|About this Recording
8.111318-19 - SCHMIDT, Joseph: Arias and Songs (1929-36)
Joseph Schmidt (1904-1942)
Joseph Schmidt's short-lived career was like that of a bright comet shooting across the musical sky. Although he recorded for a relatively short period, only eight years, he became one of the most popular singers in Europe during the inter-war years, thanks to the new technologies of radio and the gramophone, and it is through his numerous recordings that his undoubted talents have continued to be admired and enjoyed long after his sad death in 1942.
Schmidt was born in 1904 in a village in Northern Bukovina, then part of the Austro-Hungarian Empire, and which today is in Ukraine. He was the third of five children born to Wolf Schmidt, an orthodox Jew, and his wife, Sara. His first language was probably Yiddish, and at school he would have conversed in German: he wrote notes to his parents in both languages. The family moved to the town of Czernowitz (now known as Cernovcy), also in Ukraine, in 1914, at the time of the outbreak of the First World War. Despite his disapproval of Joseph's early interest in music, his father agreed to him receiving piano and violin lessons and, fascinated by music since his early years, Joseph was soon able to read a score. In 1916 Rumania invaded Bukovina, and the Schmidt family was forced to flee to Hungary. They stayed there for two years, before returning to Czernowitz, which had been permanently annexed by Rumania. Joseph would hold a Rumanian passport for the rest of his life, but when asked his nationality, he would simply reply 'Ich bin Jude' ('I am Jewish.').
Following the family's return to Bukovina, Joseph joined the synagogue choirs as a boy alto before developing a fine tenor voice. From 1922 he studied with Felicitas Lerchenfeld-Hřimaly, the principal singing teacher in Czernowitz, and became deeply involved in local musical activities, as well as making a name for himself as a cantor among the town's forty synagogues. When he reached the age of twenty in 1924 he decided to take the plunge into a secular musical career, starting with a successful solo concert mixing, as he was to do many times later, operatic arias and popular songs. Following the advice of his teacher he enrolled at the Berlin Academy of Music, where he studied with Hermann Weissenborn. After a period of military service in the Rumanian Army, he returned to Czernowitz as a cantor for a year. Heard by some Dutch Jews, he was invited to give concerts in the Netherlands in 1929. On his return home he auditioned for Berlin radio, which at that time had a policy of broadcasting a wide range of operas, performed by a permanent roster of singers. Schmidt's musical versatility was quickly recognised with the offer of a contract, and in his first year he took part in six operas, three concerts and an operetta. Singing entirely in German, and tackling substantial rôles such as that of Vasco da Gama in Meyerbeer's L'Africaine, he immediately became a sensation, overshadowing more famous colleagues.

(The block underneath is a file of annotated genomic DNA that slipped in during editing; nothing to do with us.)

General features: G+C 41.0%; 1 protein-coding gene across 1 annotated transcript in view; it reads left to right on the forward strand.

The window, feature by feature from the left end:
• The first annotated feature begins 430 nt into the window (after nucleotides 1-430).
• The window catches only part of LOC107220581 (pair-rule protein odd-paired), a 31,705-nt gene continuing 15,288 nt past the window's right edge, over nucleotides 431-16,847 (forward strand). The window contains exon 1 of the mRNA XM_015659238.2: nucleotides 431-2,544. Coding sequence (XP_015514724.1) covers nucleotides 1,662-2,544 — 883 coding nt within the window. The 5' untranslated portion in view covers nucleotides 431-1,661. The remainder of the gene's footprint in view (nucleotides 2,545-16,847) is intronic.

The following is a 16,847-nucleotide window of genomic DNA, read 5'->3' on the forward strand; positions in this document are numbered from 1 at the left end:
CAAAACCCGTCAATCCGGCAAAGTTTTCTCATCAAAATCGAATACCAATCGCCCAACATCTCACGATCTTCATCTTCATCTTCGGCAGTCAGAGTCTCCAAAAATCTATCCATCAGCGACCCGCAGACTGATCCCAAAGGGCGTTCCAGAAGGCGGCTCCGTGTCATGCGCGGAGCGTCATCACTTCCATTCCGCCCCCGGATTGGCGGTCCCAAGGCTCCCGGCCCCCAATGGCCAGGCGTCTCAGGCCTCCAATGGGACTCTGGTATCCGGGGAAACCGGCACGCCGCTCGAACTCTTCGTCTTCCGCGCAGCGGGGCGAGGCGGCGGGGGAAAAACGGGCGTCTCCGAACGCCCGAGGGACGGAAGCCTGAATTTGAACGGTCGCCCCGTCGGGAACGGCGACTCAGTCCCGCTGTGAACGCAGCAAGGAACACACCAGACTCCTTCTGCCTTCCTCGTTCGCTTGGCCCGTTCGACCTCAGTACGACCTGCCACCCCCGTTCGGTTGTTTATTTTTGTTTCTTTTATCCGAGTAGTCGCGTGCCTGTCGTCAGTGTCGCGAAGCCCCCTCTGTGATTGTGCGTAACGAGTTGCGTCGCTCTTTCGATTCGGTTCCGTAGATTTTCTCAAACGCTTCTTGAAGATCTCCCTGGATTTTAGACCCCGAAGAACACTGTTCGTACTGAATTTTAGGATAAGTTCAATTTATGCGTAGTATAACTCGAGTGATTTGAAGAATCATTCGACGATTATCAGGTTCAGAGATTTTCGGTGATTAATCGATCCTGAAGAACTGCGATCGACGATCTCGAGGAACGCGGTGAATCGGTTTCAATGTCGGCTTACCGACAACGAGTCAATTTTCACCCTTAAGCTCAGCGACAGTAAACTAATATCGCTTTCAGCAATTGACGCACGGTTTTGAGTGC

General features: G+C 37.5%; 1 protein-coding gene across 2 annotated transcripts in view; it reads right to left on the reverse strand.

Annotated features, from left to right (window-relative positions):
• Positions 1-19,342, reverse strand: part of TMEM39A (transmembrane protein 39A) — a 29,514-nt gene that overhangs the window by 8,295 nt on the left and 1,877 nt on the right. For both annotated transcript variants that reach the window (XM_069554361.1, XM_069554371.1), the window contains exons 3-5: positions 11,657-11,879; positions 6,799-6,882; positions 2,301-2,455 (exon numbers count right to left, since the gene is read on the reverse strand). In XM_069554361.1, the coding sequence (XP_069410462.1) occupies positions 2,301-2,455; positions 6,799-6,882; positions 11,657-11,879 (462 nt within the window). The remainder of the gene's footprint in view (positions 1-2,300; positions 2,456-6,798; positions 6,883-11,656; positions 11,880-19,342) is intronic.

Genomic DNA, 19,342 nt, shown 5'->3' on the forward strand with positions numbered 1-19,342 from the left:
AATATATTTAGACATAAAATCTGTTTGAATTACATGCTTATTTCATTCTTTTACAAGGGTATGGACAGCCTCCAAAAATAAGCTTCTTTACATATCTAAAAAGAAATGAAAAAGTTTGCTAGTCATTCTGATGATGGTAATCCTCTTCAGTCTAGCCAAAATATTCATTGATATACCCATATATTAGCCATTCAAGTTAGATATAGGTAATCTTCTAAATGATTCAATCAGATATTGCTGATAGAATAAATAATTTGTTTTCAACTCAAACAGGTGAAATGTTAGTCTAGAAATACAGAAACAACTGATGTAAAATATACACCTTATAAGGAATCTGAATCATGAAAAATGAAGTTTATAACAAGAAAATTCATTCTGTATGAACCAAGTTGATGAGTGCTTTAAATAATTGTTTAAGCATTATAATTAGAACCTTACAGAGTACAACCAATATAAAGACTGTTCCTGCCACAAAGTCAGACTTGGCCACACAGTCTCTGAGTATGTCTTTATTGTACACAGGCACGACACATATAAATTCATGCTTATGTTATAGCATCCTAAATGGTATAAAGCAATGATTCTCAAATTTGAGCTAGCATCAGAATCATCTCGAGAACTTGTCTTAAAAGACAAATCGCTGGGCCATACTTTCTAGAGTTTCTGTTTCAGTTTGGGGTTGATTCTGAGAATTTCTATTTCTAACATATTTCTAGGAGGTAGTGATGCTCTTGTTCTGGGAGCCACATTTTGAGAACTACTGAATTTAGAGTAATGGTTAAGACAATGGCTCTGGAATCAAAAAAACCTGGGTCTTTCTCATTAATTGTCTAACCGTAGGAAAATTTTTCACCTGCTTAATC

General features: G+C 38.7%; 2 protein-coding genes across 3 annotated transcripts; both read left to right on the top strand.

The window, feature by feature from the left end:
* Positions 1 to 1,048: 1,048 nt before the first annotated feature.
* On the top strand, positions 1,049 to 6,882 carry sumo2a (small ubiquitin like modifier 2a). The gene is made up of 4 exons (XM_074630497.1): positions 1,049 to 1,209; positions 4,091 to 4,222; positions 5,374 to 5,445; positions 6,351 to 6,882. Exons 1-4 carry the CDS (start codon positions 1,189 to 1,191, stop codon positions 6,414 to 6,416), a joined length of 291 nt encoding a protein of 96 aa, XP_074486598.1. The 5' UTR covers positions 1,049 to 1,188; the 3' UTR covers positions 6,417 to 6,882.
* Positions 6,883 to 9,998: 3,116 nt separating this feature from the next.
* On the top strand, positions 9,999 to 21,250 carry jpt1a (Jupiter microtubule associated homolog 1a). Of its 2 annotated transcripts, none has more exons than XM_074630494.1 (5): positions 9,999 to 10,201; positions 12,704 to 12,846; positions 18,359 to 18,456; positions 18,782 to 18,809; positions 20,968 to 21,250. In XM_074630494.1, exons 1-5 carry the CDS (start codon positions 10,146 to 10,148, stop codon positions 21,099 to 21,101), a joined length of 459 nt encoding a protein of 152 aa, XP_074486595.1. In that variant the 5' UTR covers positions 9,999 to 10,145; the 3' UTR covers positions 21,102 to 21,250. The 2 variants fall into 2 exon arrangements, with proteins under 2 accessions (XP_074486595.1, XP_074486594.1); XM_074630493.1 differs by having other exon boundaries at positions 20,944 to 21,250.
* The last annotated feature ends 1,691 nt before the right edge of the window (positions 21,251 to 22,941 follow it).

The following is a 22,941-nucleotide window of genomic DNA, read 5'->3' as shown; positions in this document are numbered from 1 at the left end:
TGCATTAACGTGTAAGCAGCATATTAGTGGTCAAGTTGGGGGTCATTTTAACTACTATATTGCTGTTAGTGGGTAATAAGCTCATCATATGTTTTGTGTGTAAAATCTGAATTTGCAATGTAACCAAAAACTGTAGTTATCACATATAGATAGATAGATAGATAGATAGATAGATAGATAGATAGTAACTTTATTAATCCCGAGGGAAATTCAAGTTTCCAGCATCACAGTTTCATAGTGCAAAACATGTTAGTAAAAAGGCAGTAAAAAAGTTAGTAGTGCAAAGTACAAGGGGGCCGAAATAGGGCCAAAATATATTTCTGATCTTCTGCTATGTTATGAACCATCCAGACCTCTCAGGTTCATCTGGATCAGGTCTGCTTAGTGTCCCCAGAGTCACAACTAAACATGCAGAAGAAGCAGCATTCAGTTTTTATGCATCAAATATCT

Schmidt never enjoyed a substantial stage career on account of his small stature (he was just short of five feet tall) and his relatively small voice. These, however, were not defects for the microphone, as it was blind to them. What it transmitted was, in the words of his biographer, Jan Neckers, 'the soft, plangent quality of his voice, his exceptional legato and splendid high notes'. Occasional hoarseness was transformed by the microphone into an attractive vocal tone of considerable individuality. During 1929 activity within the German recording industry was at its peak. As a new radio star Schmidt was quickly asked to record, first for the Electrola label (the German branch of British HMV) and shortly afterwards for the Ultraphon label. From the autumn onwards Schmidt began to record in earnest, for instance in a series of around a hundred records of Jewish religious music for Berlin's Jewish Reform Congregation – the purpose of these recordings was to provide music for smaller synagogues without choirs. At the same time he was laying down a challenge to the pre-eminent operetta tenor of the period, Richard Tauber, with excerpts from Franz Lehár's latest hit, The Land of Smiles. Despite the calamitous financial and social consequences of the Wall Street Crash of October 1929, Schmidt continued with his radio work, singing in numerous operas during 1930 and 1931 under conductors of the calibre of Bruno Walter and George Szell. He also made his first screen appearance in the escapist film Der Liebesexpress, in which he sang two songs.